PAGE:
Approach to the eyes
Approach to facial aesthetics
The importance of the human gaze in every circumstance from social to emotional is undeniable. It is therefore critical to identify the characteristics that make it attractive and to gauge the changes that they have undergone with the passage of time.
A youthful attractive face presents with a full upper eyelid and a seemingly short lower eyelid in the vertical dimension with a smooth semicircular transition at the lid- cheek junction. The eye fissure is upward slanting going from the nasal side to the outer angle. The sclera with its snow white colour does not show beneath the pupil. The upper eyelid crease is in a low position resulting in minimal prelid-margin skin show. The skin is taut and elastic. The surface area between the eyebrow and the upper eyelid crease is full and convex. The lid–cheek junction is smooth. The transition between the lateral aspect of the nose and the medial aspect of the lower lid is smooth. As a result, the tear trough is barely visible.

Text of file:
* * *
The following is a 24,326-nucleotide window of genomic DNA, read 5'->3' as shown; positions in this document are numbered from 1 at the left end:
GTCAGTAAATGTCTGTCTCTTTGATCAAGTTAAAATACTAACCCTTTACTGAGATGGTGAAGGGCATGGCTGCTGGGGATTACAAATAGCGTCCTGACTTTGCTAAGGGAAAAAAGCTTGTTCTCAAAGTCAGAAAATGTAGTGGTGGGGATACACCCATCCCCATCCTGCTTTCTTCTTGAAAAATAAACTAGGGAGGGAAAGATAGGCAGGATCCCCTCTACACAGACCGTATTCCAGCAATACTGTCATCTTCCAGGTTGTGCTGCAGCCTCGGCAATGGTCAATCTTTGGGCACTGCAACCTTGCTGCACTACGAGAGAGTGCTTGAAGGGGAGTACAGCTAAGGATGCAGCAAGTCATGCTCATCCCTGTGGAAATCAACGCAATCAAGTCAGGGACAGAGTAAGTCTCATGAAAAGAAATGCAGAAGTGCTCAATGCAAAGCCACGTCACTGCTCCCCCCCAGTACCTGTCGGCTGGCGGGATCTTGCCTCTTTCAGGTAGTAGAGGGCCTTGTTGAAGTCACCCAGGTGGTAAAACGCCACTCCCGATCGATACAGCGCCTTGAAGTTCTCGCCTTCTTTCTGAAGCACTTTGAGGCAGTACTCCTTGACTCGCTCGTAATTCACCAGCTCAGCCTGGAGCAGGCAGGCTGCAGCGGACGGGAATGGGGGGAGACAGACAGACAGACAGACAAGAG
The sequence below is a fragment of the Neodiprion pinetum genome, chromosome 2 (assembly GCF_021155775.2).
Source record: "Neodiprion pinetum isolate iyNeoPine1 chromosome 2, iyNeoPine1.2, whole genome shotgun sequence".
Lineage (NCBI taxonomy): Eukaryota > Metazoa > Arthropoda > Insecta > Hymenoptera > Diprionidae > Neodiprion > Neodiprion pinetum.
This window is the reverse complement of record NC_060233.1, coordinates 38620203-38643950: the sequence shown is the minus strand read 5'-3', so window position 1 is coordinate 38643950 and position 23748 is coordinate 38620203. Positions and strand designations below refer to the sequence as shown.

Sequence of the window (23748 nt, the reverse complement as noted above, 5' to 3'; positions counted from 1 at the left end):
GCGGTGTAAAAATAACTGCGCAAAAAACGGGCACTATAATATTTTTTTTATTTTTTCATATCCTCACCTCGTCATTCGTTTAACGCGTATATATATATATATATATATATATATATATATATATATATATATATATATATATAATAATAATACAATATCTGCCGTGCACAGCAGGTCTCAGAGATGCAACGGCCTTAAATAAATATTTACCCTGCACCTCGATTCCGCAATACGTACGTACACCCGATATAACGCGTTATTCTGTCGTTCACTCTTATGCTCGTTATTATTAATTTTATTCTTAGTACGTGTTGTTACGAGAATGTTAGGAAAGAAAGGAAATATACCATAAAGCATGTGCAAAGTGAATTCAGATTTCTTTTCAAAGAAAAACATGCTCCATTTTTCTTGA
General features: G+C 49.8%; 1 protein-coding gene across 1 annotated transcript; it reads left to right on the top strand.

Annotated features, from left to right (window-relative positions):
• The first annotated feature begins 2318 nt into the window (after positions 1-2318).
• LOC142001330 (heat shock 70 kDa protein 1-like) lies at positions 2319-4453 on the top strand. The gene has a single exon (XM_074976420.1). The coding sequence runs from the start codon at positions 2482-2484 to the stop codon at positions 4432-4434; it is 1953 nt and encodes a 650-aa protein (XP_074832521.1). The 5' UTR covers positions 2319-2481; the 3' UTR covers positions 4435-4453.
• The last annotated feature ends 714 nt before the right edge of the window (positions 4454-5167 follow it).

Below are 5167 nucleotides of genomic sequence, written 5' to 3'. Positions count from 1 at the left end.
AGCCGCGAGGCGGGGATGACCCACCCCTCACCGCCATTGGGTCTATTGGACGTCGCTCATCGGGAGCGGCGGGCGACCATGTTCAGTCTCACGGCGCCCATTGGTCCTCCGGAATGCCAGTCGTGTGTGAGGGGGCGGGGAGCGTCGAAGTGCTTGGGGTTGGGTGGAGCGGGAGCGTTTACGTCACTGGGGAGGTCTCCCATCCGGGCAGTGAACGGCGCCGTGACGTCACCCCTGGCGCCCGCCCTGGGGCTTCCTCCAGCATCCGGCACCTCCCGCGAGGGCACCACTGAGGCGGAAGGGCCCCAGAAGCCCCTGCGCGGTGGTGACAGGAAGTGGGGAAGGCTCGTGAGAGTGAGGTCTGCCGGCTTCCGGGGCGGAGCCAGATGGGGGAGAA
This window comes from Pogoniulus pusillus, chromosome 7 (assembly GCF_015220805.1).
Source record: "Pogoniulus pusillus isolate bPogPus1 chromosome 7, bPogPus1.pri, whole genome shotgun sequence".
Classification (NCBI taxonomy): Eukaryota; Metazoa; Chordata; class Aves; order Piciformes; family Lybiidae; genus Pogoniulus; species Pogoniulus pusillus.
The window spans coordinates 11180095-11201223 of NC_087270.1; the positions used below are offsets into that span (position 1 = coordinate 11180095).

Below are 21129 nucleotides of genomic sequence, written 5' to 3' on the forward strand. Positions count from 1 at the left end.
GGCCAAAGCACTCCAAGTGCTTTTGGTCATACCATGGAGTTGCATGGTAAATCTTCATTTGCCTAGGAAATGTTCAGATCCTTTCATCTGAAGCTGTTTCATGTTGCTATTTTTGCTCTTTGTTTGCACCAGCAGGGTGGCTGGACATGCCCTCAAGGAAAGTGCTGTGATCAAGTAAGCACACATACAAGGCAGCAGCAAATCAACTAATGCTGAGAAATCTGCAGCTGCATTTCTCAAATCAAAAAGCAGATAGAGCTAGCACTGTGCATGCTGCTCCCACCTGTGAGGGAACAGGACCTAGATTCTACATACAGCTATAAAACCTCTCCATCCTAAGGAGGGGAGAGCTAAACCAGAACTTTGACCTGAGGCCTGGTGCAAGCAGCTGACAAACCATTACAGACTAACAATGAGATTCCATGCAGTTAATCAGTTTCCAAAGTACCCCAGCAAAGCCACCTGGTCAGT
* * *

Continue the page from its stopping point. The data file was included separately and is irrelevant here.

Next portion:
The extent to which the different components that make up the aesthetic of the gaze change determines the nature of the treatment required to restore their beauty. Understanding the universal concepts of beauty across racial and time variation is of a great importance for modern aesthetic plastic surgeons. Addressing the additive component of aging (skin excess) while ignoring the subtractive component (fat atrophy and volume loss), may lead to a less youthful and attractive appearance.
A plastic surgeon who is a master of his craft views all procedures, from the least invasive office-based intervention to a full surgical treatment, as mere tools at his disposal that he can employ to give the patient their desired results, rather than being restrained by the limitations of any single technique or tool. From chemical peels and injectables, to energy based devices and all the way to facelifts or even facial implants I aim to employ the right tools or combination of tools to achieve the results that meet the patients expectations within the limitations imposed on them by their lifestyle.”